President rips 'illegal ruling' to release parallel state suspects

President rips 'illegal ruling' to release parallel state suspects

The President rebukes the judges, who exceeded their power by ordering release of suspects detained in the parallel state investigation

News Service Yeni Şafak
Turkish President Recep Tayyip Erdoğan has released a harsh criticism to a recent judicial attempt, which has aimed to release suspects who were detained in the parallel state investigation.

“They acted on the orders from Pennsylvania," said Erdoğan, referring to the U.S.-based cleric, Fethullah Gülen, who is accused of forming and running a terror organization in Turkey.

“The judges stayed late in the locked rooms, which is not understandable at all. It has shown their attempt is part of an organizational work. It has shown how these types of dangerous relations go far in Turkey."

He was speaking on Monday before leaving for Kuwait where he will hold official talks with Sheikh Sabah Al Ahmet. His remarks were in reference to the suspension of three judges for their attempt to release the suspects including a top executive, close to his arch-foe.

“They will pay a heavy price for what they have done so far. The law and democracy will be dominant powers here," he said. “There is no way for others to install another democracy in the way they want."

Later on Monday, the Supreme Board of Judges and Prosecutors, or HSYK, announched suspension of one more judge, Habil Kahraman, who ruled for release of three police officers. The officers had been detained in the police raids across 11 provinces as part of a Şanlıurfa-based probe. They were detained on charges of wiretapping. Their targets reportedly included cabinet members and business leaders.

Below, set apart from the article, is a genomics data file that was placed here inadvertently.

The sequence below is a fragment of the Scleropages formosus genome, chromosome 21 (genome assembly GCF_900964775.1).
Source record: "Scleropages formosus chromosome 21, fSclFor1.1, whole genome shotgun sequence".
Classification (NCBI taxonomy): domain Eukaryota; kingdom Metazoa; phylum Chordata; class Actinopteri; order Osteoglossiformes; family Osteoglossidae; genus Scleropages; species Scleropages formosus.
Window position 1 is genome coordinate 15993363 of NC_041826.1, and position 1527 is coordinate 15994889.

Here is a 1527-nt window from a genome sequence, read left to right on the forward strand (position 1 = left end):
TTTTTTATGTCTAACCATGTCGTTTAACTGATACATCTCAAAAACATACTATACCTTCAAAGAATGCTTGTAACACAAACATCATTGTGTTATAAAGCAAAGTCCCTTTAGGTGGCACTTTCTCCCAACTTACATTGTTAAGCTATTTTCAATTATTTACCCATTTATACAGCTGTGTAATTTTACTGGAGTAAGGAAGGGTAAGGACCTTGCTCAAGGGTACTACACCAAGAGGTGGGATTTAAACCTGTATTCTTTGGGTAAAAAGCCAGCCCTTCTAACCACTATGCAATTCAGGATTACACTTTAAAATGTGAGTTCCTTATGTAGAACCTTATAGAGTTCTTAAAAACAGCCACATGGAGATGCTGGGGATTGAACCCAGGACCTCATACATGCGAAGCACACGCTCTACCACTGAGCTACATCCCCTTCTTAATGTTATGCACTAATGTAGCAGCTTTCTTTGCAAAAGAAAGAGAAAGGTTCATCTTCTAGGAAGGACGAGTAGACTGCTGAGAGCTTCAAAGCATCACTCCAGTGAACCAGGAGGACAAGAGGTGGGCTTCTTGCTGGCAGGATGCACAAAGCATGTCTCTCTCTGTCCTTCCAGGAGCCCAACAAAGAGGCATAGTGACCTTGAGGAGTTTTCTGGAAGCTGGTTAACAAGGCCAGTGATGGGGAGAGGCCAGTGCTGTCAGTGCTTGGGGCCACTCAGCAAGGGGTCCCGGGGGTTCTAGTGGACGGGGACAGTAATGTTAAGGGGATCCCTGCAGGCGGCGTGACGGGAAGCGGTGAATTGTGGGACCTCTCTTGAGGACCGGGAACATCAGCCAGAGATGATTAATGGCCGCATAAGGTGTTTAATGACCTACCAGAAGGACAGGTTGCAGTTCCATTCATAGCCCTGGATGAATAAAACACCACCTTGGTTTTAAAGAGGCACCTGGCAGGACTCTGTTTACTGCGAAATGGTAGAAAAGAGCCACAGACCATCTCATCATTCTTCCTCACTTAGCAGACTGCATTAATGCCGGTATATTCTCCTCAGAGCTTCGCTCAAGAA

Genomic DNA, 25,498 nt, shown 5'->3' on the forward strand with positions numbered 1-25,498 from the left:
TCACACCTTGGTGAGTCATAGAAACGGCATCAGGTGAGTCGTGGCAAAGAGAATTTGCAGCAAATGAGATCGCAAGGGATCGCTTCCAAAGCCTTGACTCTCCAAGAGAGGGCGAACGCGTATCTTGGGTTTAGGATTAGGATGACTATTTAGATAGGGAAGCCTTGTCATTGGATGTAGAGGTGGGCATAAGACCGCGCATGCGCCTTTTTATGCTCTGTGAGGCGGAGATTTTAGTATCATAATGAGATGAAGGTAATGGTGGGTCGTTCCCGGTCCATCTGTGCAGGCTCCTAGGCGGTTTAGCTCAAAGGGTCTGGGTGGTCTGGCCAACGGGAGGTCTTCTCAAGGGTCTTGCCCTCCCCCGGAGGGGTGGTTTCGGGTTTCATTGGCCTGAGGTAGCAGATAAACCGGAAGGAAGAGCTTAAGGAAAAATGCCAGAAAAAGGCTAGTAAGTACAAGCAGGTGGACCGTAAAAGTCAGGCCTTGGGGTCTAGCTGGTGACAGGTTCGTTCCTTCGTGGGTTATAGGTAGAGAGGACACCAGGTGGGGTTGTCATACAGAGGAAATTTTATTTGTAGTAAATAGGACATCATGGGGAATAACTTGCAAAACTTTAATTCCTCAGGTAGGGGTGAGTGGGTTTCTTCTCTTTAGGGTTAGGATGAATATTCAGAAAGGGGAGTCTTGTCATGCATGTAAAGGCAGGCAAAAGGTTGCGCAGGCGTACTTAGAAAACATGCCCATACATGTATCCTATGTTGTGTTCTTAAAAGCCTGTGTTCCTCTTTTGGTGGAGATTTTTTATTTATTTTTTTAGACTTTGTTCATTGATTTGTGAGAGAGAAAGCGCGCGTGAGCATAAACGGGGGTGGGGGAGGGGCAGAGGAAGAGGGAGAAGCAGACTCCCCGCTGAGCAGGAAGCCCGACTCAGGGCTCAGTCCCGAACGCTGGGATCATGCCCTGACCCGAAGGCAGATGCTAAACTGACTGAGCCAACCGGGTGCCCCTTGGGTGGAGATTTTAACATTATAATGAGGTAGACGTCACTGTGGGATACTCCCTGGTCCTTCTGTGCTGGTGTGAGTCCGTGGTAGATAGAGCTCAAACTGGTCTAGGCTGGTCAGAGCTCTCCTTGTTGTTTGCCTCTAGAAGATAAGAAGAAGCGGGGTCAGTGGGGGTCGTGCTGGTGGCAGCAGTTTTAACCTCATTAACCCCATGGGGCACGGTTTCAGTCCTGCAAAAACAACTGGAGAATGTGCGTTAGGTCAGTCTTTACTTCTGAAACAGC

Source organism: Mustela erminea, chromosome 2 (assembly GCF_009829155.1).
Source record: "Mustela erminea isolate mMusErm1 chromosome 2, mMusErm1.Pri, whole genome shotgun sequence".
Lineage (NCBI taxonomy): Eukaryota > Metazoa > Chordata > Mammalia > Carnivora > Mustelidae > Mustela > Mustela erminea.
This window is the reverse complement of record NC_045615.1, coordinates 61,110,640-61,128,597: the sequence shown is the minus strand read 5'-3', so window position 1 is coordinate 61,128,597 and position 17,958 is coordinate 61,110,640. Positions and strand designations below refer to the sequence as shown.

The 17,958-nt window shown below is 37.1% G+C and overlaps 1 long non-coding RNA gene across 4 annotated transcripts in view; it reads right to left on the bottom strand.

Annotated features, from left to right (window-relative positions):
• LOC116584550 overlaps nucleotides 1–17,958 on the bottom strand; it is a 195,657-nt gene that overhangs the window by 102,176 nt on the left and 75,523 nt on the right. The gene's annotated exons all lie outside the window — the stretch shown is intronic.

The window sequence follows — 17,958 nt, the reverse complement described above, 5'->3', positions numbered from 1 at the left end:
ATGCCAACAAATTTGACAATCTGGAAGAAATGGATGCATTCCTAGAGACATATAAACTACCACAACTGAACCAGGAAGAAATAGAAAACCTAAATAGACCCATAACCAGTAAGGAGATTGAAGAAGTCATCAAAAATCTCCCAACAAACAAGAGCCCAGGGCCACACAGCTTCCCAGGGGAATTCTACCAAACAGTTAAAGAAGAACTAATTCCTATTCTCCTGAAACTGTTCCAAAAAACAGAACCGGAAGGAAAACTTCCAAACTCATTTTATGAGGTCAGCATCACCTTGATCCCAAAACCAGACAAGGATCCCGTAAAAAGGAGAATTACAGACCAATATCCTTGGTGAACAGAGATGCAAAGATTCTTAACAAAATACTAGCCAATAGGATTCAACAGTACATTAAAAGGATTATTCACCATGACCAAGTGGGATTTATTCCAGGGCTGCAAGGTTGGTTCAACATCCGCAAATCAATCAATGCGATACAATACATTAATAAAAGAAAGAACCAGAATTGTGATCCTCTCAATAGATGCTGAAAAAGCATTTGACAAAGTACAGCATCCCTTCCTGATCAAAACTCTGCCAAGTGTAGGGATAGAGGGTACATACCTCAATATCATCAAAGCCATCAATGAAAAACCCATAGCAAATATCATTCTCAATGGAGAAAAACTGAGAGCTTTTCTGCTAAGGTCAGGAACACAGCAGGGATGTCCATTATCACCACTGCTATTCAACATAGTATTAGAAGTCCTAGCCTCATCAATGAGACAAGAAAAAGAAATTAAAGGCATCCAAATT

On Saturday, Mustafa Başer, a judge from the 32nd Criminal Court of First Instance, attempted to release 75 suspects, including Hidayet Karaca, the chairman of Samanyolu TV channel, a media outlet close to the Muslim cleric, who have been under detention since Dec 14.

On Dec. 14, police raided media outlets, close to Erdoğan's arch-foe, and detained 24 people including former police chief as part of an investigation against what President call a terrorist organization aiming to unseating him.

The raids on Samanyolu TV and Zaman newspaper have marked a further escalation in President's battle with his ex-ally whom he has shared tense relation which have stemmed from a major corruption and graft investigation targeting Erdoğan and his inner circle, which became known Dec. 17 and 25 raids.

The raids were launched in a response to complaints that have been filed against Gülen-led terror group by several individuals from Tahşiye group, which was allegedly victimized due to illegal activities by the cleric's supporters who have embedded within the state to form what the President call "parallel state".

Key police officers, allegedly linked with Gülen's terror network, were detained for their part into the wiretapping operations targeting senior officials. They are said to have been involved in wiretapping and eavesdropping for political and military espionage for a foreign intelligence service.

A law expert has argued that the two judges, said to be loyal to U.S.-based cleric Gülen, have committed a crime when they attempted to release dozens of suspects, detained in the latest media crackdown on the government's critics.

"I believe they have committed a serious crime in respect of criminal law. This is not a crime which is related with their duties,” said Mustafa Şentop, the vice chair of ruling Justice and Development Party, or AK party.

“The decision of Criminal Court of First Instance to release the suspects has been declared as null and void because it does not have any authority to make such a decision,” asserted Şentop, who is also a law professor.

“Any judge can not furnish power to another judge unless a certain law gives him power for making such a decision,” he said.


Cookies are used limited to the purposes in th e Personal Data Protection Law No.6698 and in accordance with the legislation. For detailed information, you can review our cookie policy.